Department Director-General Patchara Anuntasilpa said the agency is working with the Public Health Ministry on a study of the proposed tax as part of efforts to promote consumption of healthy food.
The tax rate will vary according to the amount of salt in the foods – the higher the sodium content, the higher tax, he said, adding the details will be finalised and submitted to Finance Minister Uttama Savanayana by the end of this year.
The proposal to impose a levy on foods containing high levels of sodium is unprecedented in Thailand, but follows a tax on sugary beverages, Mr Patchara said, adding that the department will offer a tax reprieve period of one to two years for local manufacturers to reduce the salt in their products.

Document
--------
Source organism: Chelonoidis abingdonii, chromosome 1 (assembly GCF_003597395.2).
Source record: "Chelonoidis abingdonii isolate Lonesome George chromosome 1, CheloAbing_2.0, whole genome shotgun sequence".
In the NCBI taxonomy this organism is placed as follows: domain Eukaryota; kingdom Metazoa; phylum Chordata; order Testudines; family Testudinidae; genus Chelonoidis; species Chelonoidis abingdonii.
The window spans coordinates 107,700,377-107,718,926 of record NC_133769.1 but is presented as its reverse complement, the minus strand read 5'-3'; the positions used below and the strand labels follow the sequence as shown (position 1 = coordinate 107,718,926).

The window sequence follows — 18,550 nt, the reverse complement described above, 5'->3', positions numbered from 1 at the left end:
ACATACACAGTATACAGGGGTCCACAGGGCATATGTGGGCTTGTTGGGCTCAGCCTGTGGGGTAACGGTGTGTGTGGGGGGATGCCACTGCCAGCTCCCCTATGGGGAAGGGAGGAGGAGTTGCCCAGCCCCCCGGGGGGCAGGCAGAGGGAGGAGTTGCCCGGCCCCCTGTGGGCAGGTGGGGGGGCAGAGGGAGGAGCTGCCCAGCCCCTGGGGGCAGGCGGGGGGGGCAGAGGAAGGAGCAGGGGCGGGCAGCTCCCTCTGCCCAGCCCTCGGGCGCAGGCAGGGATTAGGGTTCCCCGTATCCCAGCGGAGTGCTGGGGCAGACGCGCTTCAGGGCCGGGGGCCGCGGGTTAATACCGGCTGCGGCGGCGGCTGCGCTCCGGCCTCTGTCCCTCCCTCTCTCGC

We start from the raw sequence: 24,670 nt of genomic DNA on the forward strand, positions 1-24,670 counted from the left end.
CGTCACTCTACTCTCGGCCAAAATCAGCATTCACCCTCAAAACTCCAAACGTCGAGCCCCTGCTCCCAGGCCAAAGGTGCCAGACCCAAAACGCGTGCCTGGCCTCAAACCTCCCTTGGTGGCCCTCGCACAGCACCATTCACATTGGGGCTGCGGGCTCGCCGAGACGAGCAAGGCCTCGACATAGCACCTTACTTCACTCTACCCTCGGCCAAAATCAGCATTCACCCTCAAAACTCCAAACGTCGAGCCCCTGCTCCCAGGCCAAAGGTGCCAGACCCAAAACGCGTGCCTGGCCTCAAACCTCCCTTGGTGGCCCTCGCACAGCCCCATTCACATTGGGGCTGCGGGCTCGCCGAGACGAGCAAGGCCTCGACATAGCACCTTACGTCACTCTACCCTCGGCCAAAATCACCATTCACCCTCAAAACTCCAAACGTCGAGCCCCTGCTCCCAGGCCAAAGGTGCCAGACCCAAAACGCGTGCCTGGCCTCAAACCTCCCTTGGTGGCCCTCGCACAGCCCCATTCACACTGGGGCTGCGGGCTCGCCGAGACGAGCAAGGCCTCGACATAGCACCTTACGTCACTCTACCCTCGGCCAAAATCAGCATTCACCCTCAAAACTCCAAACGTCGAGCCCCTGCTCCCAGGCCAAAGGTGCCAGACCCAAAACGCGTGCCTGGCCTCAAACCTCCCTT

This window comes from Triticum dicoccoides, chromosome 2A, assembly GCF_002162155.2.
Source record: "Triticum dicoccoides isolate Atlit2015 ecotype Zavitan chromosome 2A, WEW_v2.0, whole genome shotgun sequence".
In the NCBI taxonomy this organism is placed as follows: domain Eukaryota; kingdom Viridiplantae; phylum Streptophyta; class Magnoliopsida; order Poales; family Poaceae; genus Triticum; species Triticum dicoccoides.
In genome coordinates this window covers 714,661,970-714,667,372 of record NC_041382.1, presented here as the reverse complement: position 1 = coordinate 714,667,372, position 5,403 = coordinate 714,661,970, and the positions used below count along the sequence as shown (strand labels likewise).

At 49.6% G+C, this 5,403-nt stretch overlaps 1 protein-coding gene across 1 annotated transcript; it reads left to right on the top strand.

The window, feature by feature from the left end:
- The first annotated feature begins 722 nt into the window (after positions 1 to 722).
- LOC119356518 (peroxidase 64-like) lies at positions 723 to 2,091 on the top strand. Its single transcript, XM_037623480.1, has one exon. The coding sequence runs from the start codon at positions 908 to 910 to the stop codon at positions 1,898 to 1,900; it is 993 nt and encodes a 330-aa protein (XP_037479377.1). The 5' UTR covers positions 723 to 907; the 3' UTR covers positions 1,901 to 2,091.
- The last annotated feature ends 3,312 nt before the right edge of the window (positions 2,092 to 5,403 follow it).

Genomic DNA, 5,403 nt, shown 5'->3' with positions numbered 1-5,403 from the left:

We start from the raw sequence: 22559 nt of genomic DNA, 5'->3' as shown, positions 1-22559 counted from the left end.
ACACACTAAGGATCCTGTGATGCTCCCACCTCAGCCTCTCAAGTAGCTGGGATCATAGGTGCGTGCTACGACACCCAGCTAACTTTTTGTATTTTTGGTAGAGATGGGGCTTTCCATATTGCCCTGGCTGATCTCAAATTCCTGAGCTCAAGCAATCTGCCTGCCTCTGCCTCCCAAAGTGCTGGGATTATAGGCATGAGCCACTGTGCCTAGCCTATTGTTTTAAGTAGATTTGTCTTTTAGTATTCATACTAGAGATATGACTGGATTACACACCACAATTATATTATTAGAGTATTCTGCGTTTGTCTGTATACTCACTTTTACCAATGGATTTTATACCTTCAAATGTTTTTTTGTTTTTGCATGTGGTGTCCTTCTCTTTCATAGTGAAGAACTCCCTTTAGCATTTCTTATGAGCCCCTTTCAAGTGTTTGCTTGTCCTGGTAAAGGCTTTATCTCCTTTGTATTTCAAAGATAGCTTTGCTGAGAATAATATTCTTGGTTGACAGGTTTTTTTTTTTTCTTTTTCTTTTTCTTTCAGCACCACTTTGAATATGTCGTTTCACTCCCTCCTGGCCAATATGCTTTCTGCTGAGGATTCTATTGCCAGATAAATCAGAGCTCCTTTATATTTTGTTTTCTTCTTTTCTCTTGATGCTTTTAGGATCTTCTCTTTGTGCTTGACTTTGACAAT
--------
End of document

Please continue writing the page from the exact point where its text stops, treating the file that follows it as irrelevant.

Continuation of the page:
He said the first batch of salty products subject to tax would include frozen and canned foods and instant noodles, though the department will not tax children’s snacks as they are not everyday staples.
Seasonings and condiments would not taxed either, Mr Patchara said.
The department floated the idea last year, but then-finance minister Apisak Tantivorawong opposed the plan, saying a tax on salty foods would require a lot of effort and contribute minimal revenue.
The tax scheme is part of government plans to reduce intake of salt by 30% in Thailand, in line with global targets to reduce the prevalence of raised blood pressure by 25% by 2025.
According to the World Health Organisation, excessive salt consumption kills about 2.5 million people every year worldwide.
The WHO recommends consumption of less than 5 grammes of salt per day – a safe limit that most Thais given their diets regularly exceed.
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